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Thread: Differentiable Prob

  1. #1
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    Differentiable Prob

    Dirichlet defined a func. g into a piecewise function depending on whether the input $\displaystyle x$ is rational or not. That is:

    $\displaystyle g(x) = 1\ \text{if}\ x \in \mathbb{Q} ... 0\ \text{if}\ x \notin \mathbb{Q}$

    Using the same idea that Dirchlet did with his constructions, make a function on $\displaystyle \mathbb{R}$ such that it's diferentiable at a single point.
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  2. #2
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    Not sure what this prob is really looking for..would this maybe work:

    $\displaystyle f(x) = x^2\ \text{if}\ x \in \mathbb{Q} ... -x^2\ \text{if}\ x \notin \mathbb{Q}$
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  3. #3
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    Can you give a proof that the derivative at zero is zero?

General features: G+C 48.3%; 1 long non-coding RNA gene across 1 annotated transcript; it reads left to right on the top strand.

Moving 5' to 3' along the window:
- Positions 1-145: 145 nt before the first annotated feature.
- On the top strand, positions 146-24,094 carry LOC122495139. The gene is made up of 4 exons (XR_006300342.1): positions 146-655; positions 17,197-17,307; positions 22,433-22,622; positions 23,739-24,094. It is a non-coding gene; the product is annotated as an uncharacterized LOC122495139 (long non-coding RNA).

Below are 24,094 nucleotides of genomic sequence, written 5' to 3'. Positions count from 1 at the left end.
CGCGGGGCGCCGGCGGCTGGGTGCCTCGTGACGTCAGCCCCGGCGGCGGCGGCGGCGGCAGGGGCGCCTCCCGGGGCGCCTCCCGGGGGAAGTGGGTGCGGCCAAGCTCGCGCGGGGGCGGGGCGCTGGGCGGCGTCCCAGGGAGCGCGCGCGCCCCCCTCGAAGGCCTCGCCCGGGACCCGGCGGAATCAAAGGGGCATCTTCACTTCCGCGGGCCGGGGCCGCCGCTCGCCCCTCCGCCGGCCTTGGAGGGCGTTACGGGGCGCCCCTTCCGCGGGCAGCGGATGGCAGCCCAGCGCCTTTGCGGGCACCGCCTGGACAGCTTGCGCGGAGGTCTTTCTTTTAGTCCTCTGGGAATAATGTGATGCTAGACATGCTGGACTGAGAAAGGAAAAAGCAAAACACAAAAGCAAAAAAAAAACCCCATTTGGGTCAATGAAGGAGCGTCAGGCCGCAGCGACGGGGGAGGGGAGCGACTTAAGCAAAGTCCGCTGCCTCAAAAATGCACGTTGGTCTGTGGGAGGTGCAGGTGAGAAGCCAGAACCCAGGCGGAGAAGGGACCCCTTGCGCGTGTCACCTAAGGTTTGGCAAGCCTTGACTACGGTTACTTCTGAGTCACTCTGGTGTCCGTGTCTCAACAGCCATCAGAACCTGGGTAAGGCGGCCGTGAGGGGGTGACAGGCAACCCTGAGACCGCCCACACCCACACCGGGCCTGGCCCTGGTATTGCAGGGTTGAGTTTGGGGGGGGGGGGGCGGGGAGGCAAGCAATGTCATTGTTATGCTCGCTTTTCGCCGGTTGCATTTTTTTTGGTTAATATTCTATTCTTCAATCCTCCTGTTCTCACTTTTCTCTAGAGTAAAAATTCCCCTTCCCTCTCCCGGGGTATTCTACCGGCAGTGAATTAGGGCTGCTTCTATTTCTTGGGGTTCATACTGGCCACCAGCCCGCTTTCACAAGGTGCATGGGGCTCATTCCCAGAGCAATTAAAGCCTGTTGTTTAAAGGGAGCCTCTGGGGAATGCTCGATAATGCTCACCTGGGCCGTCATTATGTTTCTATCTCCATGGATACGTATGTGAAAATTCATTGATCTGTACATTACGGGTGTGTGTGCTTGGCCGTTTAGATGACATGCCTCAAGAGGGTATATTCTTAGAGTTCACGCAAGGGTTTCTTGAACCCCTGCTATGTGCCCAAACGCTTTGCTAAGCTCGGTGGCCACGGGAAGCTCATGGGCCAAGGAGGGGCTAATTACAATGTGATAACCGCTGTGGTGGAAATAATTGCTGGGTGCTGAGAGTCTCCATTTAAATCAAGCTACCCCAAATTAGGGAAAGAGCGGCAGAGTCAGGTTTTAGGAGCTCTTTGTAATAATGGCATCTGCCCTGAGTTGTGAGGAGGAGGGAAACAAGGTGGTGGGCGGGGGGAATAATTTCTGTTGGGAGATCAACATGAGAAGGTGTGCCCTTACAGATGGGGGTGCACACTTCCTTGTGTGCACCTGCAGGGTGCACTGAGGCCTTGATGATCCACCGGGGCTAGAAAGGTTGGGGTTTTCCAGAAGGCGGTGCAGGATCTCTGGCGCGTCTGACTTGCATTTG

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    Hmm well $\displaystyle f$ is continuous everywhere except at $\displaystyle x = 0$. So, $\displaystyle f$ can't be diff for any $\displaystyle x \neq 0$... I guess we can look at:

    $\displaystyle \dfrac{f(h)-f(0)}{h} = h\ \text{if}\ h \in \mathbb{Q} ... -h\ \text{if}\ h \notin \mathbb{Q}$

    Limit is 0.. not quite sure how to show. So we know $\displaystyle f'(0)$ exists and is $\displaystyle 0$.

    Looks like it needs a lot of work.
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    Can anyone help me w/ this proof? Or is my function wrong in the first place?
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    Define a function to be $\displaystyle x^2$ at irrationals and $\displaystyle 0$ at rationals.

    This is Mine 76th Post!!!
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    In either case don't you have $\displaystyle \left| h \right| \to 0$?
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    Quote Originally Posted by Plato View Post
    In either case don't you have $\displaystyle \left| h \right| \to 0$?
    Hmm, I think TPH's is easier. That is,

    $\displaystyle f(x) = \begin{cases} x^2 &\text{if\ }\ x \notin \mathbb{Q}\\
    0 &\text{if\ }\ x \in \mathbb{Q} \end{cases}$

    How do I prove it's diff at a single point, namely 0?

    Question says nothing abt a proof, but I thought I should be thorough or justify why this works.
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